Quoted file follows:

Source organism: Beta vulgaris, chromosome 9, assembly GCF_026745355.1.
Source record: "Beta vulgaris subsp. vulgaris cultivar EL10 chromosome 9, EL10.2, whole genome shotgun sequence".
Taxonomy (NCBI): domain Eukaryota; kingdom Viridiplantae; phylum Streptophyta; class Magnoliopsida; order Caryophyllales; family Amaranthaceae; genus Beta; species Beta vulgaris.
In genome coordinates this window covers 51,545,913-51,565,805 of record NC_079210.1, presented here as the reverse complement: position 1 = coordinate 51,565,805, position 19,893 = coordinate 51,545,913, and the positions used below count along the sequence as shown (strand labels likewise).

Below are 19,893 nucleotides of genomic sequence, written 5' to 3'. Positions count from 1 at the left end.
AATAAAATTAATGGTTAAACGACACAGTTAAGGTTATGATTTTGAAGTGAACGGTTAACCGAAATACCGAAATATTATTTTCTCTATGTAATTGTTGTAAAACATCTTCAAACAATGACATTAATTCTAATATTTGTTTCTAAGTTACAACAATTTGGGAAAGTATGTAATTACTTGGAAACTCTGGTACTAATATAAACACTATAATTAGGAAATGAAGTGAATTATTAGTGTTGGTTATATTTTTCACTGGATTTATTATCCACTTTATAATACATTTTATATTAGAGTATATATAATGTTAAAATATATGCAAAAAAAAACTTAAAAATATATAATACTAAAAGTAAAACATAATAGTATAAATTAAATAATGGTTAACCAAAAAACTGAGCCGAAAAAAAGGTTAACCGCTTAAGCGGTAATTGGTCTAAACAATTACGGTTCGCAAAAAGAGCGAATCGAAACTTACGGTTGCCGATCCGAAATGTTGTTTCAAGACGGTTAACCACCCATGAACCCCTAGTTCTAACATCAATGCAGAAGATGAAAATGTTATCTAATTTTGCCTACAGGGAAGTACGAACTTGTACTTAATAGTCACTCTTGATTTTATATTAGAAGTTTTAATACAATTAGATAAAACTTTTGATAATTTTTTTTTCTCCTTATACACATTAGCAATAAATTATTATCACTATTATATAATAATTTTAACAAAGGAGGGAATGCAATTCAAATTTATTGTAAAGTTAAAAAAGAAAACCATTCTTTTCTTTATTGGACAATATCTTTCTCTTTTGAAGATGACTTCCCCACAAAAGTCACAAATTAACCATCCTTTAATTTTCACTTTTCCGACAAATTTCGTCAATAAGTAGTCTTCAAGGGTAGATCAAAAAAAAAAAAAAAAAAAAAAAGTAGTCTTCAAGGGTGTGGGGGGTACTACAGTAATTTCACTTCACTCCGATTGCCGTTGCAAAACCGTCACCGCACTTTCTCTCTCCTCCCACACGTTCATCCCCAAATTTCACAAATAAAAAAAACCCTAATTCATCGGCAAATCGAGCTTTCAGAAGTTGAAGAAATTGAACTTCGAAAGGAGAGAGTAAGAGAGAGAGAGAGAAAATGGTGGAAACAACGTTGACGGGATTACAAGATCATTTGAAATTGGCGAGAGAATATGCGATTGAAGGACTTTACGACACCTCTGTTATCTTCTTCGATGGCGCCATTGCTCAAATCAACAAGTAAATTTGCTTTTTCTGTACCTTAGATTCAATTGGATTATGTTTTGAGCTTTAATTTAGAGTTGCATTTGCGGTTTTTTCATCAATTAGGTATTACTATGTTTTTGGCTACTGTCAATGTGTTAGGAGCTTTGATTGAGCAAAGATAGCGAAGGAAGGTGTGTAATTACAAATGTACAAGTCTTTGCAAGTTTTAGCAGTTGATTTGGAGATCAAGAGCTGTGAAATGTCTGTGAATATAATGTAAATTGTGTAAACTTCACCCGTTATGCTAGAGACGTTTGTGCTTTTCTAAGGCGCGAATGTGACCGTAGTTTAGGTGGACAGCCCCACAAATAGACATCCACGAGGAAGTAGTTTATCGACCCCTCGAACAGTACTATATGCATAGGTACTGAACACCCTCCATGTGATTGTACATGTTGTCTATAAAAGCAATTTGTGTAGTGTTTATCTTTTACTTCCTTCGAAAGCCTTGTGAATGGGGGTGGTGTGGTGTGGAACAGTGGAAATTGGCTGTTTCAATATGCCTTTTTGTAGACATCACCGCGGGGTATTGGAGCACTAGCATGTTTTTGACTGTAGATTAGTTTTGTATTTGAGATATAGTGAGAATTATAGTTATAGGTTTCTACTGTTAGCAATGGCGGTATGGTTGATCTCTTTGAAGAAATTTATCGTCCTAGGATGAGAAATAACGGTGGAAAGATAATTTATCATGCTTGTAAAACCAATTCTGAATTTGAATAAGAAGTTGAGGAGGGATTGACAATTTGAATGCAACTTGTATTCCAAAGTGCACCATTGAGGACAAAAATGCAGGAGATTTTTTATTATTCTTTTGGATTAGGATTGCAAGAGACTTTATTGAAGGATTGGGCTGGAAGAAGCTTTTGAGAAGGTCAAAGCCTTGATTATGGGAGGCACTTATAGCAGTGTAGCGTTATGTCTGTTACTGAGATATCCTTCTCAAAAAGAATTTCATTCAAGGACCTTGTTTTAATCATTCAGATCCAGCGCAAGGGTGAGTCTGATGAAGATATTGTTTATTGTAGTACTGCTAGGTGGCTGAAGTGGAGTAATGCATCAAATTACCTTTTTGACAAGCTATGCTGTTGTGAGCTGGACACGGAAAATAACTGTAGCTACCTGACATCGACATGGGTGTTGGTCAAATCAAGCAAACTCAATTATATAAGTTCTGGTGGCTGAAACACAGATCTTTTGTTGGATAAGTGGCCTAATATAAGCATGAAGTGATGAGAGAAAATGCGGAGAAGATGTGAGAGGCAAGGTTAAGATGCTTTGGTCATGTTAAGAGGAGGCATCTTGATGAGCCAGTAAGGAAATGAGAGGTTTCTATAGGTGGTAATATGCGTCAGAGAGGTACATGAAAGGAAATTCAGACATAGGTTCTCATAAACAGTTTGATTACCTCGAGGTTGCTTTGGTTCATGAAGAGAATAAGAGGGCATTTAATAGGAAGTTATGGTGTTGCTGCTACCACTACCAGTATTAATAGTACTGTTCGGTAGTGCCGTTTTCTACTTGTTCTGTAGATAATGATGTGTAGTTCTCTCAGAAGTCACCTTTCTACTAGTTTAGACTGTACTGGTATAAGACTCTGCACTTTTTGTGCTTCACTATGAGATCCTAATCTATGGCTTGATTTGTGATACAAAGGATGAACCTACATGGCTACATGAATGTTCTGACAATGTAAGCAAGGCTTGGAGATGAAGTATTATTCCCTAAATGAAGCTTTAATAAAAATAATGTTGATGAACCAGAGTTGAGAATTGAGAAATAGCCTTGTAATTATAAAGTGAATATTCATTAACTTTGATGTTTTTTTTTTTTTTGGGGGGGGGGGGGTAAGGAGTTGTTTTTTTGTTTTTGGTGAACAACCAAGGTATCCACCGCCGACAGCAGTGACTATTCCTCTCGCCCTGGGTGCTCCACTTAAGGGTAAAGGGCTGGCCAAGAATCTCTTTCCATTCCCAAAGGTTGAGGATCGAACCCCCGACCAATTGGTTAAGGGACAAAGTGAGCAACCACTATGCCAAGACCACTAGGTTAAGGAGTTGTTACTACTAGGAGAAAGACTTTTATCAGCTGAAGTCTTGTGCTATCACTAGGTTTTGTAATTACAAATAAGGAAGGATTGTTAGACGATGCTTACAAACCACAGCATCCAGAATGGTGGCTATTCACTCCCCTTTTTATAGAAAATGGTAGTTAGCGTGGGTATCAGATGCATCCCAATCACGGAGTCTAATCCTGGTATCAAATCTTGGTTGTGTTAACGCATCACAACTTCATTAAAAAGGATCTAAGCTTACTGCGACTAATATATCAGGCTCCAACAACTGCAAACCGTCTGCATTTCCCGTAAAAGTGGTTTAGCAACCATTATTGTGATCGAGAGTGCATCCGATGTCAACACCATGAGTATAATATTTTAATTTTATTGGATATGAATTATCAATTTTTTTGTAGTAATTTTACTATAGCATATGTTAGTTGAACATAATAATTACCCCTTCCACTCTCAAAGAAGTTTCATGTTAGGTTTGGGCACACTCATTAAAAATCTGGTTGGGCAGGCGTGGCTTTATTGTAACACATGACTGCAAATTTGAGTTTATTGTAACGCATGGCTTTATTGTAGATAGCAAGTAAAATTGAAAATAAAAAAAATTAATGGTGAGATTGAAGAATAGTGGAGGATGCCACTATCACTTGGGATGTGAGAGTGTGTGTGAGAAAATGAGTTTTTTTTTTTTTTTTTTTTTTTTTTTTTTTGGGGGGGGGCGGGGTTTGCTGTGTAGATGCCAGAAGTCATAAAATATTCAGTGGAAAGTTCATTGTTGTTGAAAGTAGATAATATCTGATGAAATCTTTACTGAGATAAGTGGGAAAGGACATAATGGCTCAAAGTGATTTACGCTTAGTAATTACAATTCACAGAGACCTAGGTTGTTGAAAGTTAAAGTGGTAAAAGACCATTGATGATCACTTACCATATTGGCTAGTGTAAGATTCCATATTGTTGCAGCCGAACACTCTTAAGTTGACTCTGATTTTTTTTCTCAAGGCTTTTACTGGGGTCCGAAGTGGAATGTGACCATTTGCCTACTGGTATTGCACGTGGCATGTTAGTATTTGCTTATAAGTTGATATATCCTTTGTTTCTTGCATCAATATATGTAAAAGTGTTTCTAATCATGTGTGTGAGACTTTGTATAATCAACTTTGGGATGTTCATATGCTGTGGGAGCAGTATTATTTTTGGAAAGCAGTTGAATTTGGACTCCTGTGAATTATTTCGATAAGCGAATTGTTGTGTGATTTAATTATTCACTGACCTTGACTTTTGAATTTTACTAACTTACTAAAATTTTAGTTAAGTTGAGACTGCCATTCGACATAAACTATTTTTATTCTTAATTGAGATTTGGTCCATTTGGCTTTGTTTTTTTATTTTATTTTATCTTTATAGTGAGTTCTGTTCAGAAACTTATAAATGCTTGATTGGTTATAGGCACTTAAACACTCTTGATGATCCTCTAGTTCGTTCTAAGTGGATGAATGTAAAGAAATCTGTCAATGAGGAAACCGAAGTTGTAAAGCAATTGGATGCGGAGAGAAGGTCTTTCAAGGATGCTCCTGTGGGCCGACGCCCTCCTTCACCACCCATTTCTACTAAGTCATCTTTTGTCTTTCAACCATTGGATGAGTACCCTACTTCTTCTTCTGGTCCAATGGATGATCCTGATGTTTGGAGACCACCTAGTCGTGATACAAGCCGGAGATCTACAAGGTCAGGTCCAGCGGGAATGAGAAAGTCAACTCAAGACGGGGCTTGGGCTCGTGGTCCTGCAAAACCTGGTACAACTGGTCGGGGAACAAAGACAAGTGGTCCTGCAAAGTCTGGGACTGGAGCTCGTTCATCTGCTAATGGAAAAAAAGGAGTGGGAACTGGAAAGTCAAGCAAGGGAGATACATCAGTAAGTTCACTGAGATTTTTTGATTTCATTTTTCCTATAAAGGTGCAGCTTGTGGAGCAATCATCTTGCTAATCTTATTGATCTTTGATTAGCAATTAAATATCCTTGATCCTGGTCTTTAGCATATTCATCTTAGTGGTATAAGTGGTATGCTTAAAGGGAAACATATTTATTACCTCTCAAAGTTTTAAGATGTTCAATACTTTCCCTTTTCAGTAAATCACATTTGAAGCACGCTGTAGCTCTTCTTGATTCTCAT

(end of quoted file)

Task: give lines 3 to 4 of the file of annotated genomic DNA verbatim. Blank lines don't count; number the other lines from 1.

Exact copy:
Taxonomy (NCBI): domain Eukaryota; kingdom Viridiplantae; phylum Streptophyta; class Magnoliopsida; order Caryophyllales; family Amaranthaceae; genus Beta; species Beta vulgaris.
In genome coordinates this window covers 51,545,913-51,565,805 of record NC_079210.1, presented here as the reverse complement: position 1 = coordinate 51,565,805, position 19,893 = coordinate 51,545,913, and the positions used below count along the sequence as shown (strand labels likewise).